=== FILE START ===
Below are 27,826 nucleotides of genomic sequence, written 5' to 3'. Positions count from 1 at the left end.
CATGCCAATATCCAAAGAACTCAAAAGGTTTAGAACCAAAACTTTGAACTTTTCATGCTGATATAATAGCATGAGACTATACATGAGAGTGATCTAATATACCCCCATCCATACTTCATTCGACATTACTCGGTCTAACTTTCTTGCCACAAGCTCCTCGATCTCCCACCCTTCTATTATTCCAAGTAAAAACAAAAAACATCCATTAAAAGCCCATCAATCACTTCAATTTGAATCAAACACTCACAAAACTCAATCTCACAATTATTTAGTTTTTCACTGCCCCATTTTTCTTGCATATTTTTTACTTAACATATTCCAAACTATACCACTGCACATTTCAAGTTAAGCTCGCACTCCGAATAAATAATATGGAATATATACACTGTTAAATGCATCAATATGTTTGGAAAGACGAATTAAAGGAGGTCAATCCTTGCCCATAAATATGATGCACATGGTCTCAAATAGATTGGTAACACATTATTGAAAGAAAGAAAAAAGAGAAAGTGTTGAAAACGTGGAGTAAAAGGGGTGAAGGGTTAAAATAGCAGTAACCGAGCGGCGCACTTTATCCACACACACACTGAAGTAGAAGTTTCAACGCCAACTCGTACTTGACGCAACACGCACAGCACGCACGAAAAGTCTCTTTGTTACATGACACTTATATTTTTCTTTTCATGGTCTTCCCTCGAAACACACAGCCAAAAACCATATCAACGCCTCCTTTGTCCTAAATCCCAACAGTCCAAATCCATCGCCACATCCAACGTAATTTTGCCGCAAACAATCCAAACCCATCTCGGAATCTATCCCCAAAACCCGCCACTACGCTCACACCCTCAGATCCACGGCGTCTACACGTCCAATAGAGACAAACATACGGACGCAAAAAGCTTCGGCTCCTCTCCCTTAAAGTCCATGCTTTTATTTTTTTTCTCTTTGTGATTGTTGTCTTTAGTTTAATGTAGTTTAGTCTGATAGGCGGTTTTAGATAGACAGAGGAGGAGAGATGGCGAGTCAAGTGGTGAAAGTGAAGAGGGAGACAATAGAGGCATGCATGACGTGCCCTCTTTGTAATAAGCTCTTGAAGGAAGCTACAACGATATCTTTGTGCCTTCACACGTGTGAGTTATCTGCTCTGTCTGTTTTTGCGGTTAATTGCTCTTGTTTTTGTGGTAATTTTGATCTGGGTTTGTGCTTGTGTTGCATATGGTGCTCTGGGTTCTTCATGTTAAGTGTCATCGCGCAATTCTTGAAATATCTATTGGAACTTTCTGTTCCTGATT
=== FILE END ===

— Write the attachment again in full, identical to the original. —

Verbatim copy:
Below are 27,826 nucleotides of genomic sequence, written 5' to 3'. Positions count from 1 at the left end.
CATGCCAATATCCAAAGAACTCAAAAGGTTTAGAACCAAAACTTTGAACTTTTCATGCTGATATAATAGCATGAGACTATACATGAGAGTGATCTAATATACCCCCATCCATACTTCATTCGACATTACTCGGTCTAACTTTCTTGCCACAAGCTCCTCGATCTCCCACCCTTCTATTATTCCAAGTAAAAACAAAAAACATCCATTAAAAGCCCATCAATCACTTCAATTTGAATCAAACACTCACAAAACTCAATCTCACAATTATTTAGTTTTTCACTGCCCCATTTTTCTTGCATATTTTTTACTTAACATATTCCAAACTATACCACTGCACATTTCAAGTTAAGCTCGCACTCCGAATAAATAATATGGAATATATACACTGTTAAATGCATCAATATGTTTGGAAAGACGAATTAAAGGAGGTCAATCCTTGCCCATAAATATGATGCACATGGTCTCAAATAGATTGGTAACACATTATTGAAAGAAAGAAAAAAGAGAAAGTGTTGAAAACGTGGAGTAAAAGGGGTGAAGGGTTAAAATAGCAGTAACCGAGCGGCGCACTTTATCCACACACACACTGAAGTAGAAGTTTCAACGCCAACTCGTACTTGACGCAACACGCACAGCACGCACGAAAAGTCTCTTTGTTACATGACACTTATATTTTTCTTTTCATGGTCTTCCCTCGAAACACACAGCCAAAAACCATATCAACGCCTCCTTTGTCCTAAATCCCAACAGTCCAAATCCATCGCCACATCCAACGTAATTTTGCCGCAAACAATCCAAACCCATCTCGGAATCTATCCCCAAAACCCGCCACTACGCTCACACCCTCAGATCCACGGCGTCTACACGTCCAATAGAGACAAACATACGGACGCAAAAAGCTTCGGCTCCTCTCCCTTAAAGTCCATGCTTTTATTTTTTTTCTCTTTGTGATTGTTGTCTTTAGTTTAATGTAGTTTAGTCTGATAGGCGGTTTTAGATAGACAGAGGAGGAGAGATGGCGAGTCAAGTGGTGAAAGTGAAGAGGGAGACAATAGAGGCATGCATGACGTGCCCTCTTTGTAATAAGCTCTTGAAGGAAGCTACAACGATATCTTTGTGCCTTCACACGTGTGAGTTATCTGCTCTGTCTGTTTTTGCGGTTAATTGCTCTTGTTTTTGTGGTAATTTTGATCTGGGTTTGTGCTTGTGTTGCATATGGTGCTCTGGGTTCTTCATGTTAAGTGTCATCGCGCAATTCTTGAAATATCTATTGGAACTTTCTGTTCCTGATT